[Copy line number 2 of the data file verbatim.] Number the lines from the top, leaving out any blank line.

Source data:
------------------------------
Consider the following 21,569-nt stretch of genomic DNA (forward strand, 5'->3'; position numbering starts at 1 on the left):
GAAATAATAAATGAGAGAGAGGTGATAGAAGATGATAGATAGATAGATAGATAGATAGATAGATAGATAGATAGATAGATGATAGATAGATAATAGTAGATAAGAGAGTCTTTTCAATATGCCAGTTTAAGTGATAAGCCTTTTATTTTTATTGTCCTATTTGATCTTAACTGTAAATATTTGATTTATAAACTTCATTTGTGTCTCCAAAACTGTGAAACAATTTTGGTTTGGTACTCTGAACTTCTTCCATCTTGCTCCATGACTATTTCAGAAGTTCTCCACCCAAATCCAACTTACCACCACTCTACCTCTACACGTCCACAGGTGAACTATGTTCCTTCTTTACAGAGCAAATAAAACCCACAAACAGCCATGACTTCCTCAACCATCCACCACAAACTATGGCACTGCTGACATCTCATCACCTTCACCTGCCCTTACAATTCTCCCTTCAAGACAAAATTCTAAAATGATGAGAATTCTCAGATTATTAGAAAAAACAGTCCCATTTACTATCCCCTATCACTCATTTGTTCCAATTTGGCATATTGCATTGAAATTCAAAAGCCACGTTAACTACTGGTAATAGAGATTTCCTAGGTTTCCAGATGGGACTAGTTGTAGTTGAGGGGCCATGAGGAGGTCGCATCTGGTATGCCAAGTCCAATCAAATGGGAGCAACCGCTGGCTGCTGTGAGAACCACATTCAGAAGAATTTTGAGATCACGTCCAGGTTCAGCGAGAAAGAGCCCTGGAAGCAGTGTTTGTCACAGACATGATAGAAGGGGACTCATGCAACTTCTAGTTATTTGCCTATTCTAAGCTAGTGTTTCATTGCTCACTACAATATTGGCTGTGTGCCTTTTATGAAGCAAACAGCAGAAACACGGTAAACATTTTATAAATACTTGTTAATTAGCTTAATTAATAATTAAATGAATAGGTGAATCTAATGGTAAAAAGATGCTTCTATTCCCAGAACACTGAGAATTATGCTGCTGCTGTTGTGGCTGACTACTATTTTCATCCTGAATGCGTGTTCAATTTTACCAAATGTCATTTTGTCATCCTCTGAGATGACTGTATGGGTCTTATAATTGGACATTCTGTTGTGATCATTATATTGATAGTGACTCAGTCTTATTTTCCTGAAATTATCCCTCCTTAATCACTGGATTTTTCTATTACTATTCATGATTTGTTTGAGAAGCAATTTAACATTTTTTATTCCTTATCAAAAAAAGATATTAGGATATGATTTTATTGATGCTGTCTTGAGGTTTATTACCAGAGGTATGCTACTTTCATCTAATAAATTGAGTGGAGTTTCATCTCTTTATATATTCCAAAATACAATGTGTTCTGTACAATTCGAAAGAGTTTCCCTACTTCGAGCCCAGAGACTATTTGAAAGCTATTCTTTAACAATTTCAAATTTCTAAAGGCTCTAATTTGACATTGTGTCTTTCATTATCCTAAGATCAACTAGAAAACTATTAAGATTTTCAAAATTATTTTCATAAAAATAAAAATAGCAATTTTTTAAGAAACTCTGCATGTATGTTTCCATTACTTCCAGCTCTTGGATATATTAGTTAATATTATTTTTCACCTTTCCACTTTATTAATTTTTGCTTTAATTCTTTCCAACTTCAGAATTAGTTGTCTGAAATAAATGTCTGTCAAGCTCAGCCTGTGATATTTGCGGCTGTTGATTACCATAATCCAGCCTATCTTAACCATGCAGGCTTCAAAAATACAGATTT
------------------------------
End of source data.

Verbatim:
GAAATAATAAATGAGAGAGAGGTGATAGAAGATGATAGATAGATAGATAGATAGATAGATAGATAGATAGATAGATAGATGATAGATAGATAATAGTAGATAAGAGAGTCTTTTCAATATGCCAGTTTAAGTGATAAGCCTTTTATTTTTATTGTCCTATTTGATCTTAACTGTAAATATTTGATTTATAAACTTCATTTGTGTCTCCAAAACTGTGAAACAATTTTGGTTTGGTACTCTGAACTTCTTCCATCTTGCTCCATGACTATTTCAGAAGTTCTCCACCCAAATCCAACTTACCACCACTCTACCTCTACACGTCCACAGGTGAACTATGTTCCTTCTTTACAGAGCAAATAAAACCCACAAACAGCCATGACTTCCTCAACCATCCACCACAAACTATGGCACTGCTGACATCTCATCACCTTCACCTGCCCTTACAATTCTCCCTTCAAGACAAAATTCTAAAATGATGAGAATTCTCAGATTATTAGAAAAAACAGTCCCATTTACTATCCCCTATCACTCATTTGTTCCAATTTGGCATATTGCATTGAAATTCAAAAGCCACGTTAACTACTGGTAATAGAGATTTCCTAGGTTTCCAGATGGGACTAGTTGTAGTTGAGGGGCCATGAGGAGGTCGCATCTGGTATGCCAAGTCCAATCAAATGGGAGCAACCGCTGGCTGCTGTGAGAACCACATTCAGAAGAATTTTGAGATCACGTCCAGGTTCAGCGAGAAAGAGCCCTGGAAGCAGTGTTTGTCACAGACATGATAGAAGGGGACTCATGCAACTTCTAGTTATTTGCCTATTCTAAGCTAGTGTTTCATTGCTCACTACAATATTGGCTGTGTGCCTTTTATGAAGCAAACAGCAGAAACACGGTAAACATTTTATAAATACTTGTTAATTAGCTTAATTAATAATTAAATGAATAGGTGAATCTAATGGTAAAAAGATGCTTCTATTCCCAGAACACTGAGAATTATGCTGCTGCTGTTGTGGCTGACTACTATTTTCATCCTGAATGCGTGTTCAATTTTACCAAATGTCATTTTGTCATCCTCTGAGATGACTGTATGGGTCTTATAATTGGACATTCTGTTGTGATCATTATATTGATAGTGACTCAGTCTTATTTTCCTGAAATTATCCCTCCTTAATCACTGGATTTTTCTATTACTATTCATGATTTGTTTGAGAAGCAATTTAACATTTTTTATTCCTTATCAAAAAAAGATATTAGGATATGATTTTATTGATGCTGTCTTGAGGTTTATTACCAGAGGTATGCTACTTTCATCTAATAAATTGAGTGGAGTTTCATCTCTTTATATATTCCAAAATACAATGTGTTCTGTACAATTCGAAAGAGTTTCCCTACTTCGAGCCCAGAGACTATTTGAAAGCTATTCTTTAACAATTTCAAATTTCTAAAGGCTCTAATTTGACATTGTGTCTTTCATTATCCTAAGATCAACTAGAAAACTATTAAGATTTTCAAAATTATTTTCATAAAAATAAAAATAGCAATTTTTTAAGAAACTCTGCATGTATGTTTCCATTACTTCCAGCTCTTGGATATATTAGTTAATATTATTTTTCACCTTTCCACTTTATTAATTTTTGCTTTAATTCTTTCCAACTTCAGAATTAGTTGTCTGAAATAAATGTCTGTCAAGCTCAGCCTGTGATATTTGCGGCTGTTGATTACCATAATCCAGCCTATCTTAACCATGCAGGCTTCAAAAATACAGATTT